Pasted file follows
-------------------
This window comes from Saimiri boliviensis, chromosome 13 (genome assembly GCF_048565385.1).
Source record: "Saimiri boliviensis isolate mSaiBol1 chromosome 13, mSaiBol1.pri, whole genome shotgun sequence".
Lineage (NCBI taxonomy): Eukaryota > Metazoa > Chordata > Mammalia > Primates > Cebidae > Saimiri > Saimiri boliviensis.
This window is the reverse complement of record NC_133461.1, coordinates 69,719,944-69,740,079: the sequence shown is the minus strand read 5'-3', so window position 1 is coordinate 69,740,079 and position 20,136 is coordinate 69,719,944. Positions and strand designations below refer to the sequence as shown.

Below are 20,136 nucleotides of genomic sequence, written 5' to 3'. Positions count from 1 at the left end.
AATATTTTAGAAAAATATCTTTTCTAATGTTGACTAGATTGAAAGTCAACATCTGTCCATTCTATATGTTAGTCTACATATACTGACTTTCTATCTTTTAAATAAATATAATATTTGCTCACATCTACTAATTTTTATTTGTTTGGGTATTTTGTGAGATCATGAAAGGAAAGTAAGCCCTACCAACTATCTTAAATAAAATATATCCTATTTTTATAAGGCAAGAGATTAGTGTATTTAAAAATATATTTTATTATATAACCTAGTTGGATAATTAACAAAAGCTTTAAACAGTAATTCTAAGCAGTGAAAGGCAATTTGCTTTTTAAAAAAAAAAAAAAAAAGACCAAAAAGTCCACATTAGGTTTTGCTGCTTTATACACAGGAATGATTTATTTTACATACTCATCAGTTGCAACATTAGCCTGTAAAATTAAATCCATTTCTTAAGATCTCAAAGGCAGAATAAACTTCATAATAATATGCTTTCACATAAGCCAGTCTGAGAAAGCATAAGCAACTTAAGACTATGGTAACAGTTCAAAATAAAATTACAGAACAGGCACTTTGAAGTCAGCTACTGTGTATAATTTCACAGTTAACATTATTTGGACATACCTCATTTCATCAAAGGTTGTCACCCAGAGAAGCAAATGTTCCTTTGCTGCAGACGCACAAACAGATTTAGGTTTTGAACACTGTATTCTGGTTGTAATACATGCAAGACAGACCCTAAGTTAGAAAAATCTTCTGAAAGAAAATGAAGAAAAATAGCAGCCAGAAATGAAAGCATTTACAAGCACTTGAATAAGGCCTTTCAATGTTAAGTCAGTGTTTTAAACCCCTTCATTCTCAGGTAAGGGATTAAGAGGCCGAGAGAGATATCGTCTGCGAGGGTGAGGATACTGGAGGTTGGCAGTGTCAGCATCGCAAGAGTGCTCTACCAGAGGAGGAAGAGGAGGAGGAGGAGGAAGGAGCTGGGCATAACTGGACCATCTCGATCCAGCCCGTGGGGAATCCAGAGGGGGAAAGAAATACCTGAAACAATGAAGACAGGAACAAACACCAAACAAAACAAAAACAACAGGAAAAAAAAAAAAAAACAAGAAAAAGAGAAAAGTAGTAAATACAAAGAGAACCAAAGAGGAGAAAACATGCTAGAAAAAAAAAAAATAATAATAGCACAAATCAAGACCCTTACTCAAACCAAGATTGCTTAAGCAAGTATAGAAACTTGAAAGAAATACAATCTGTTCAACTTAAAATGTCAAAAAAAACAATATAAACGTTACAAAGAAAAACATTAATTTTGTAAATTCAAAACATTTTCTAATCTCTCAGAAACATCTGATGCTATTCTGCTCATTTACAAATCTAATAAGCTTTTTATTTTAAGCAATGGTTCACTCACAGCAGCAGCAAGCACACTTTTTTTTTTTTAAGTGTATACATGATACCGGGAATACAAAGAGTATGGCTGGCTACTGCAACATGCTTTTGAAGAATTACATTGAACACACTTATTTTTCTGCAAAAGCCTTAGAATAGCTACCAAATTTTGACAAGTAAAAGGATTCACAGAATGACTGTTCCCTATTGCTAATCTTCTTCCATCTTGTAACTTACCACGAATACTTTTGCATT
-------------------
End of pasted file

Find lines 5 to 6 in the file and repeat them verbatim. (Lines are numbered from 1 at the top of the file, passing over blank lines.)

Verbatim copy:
Below are 20,136 nucleotides of genomic sequence, written 5' to 3'. Positions count from 1 at the left end.
AATATTTTAGAAAAATATCTTTTCTAATGTTGACTAGATTGAAAGTCAACATCTGTCCATTCTATATGTTAGTCTACATATACTGACTTTCTATCTTTTAAATAAATATAATATTTGCTCACATCTACTAATTTTTATTTGTTTGGGTATTTTGTGAGATCATGAAAGGAAAGTAAGCCCTACCAACTATCTTAAATAAAATATATCCTATTTTTATAAGGCAAGAGATTAGTGTATTTAAAAATATATTTTATTATATAACCTAGTTGGATAATTAACAAAAGCTTTAAACAGTAATTCTAAGCAGTGAAAGGCAATTTGCTTTTTAAAAAAAAAAAAAAAAAGACCAAAAAGTCCACATTAGGTTTTGCTGCTTTATACACAGGAATGATTTATTTTACATACTCATCAGTTGCAACATTAGCCTGTAAAATTAAATCCATTTCTTAAGATCTCAAAGGCAGAATAAACTTCATAATAATATGCTTTCACATAAGCCAGTCTGAGAAAGCATAAGCAACTTAAGACTATGGTAACAGTTCAAAATAAAATTACAGAACAGGCACTTTGAAGTCAGCTACTGTGTATAATTTCACAGTTAACATTATTTGGACATACCTCATTTCATCAAAGGTTGTCACCCAGAGAAGCAAATGTTCCTTTGCTGCAGACGCACAAACAGATTTAGGTTTTGAACACTGTATTCTGGTTGTAATACATGCAAGACAGACCCTAAGTTAGAAAAATCTTCTGAAAGAAAATGAAGAAAAATAGCAGCCAGAAATGAAAGCATTTACAAGCACTTGAATAAGGCCTTTCAATGTTAAGTCAGTGTTTTAAACCCCTTCATTCTCAGGTAAGGGATTAAGAGGCCGAGAGAGATATCGTCTGCGAGGGTGAGGATACTGGAGGTTGGCAGTGTCAGCATCGCAAGAGTGCTCTACCAGAGGAGGAAGAGGAGGAGGAGGAGGAAGGAGCTGGGCATAACTGGACCATCTCGATCCAGCCCGTGGGGAATCCAGAGGGGGAAAGAAATACCTGAAACAATGAAGACAGGAACAAACACCAAACAAAACAAAAACAACAGGAAAAAAAAAAAAAAACAAGAAAAAGAGAAAAGTAGTAAATACAAAGAGAACCAAAGAGGAGAAAACATGCTAGAAAAAAAAAAAATAATAATAGCACAAATCAAGACCCTTACTCAAACCAAGATTGCTTAAGCAAGTATAGAAACTTGAAAGAAATACAATCTGTTCAACTTAAAATGTCAAAAAAAACAATATAAACGTTACAAAGAAAAACATTAATTTTGTAAATTCAAAACATTTTCTAATCTCTCAGAAACATCTGATGCTATTCTGCTCATTTACAAATCTAATAAGCTTTTTATTTTAAGCAATGGTTCACTCACAGCAGCAGCAAGCACACTTTTTTTTTTTTAAGTGTATACATGATACCGGGAATACAAAGAGTATGGCTGGCTACTGCAACATGCTTTTGAAGAATTACATTGAACACACTTATTTTTCTGCAAAAGCCTTAGAATAGCTACCAAATTTTGACAAGTAAAAGGATTCACAGAATGACTGTTCCCTATTGCTAATCTTCTTCCATCTTGTAACTTACCACGAATACTTTTGCATT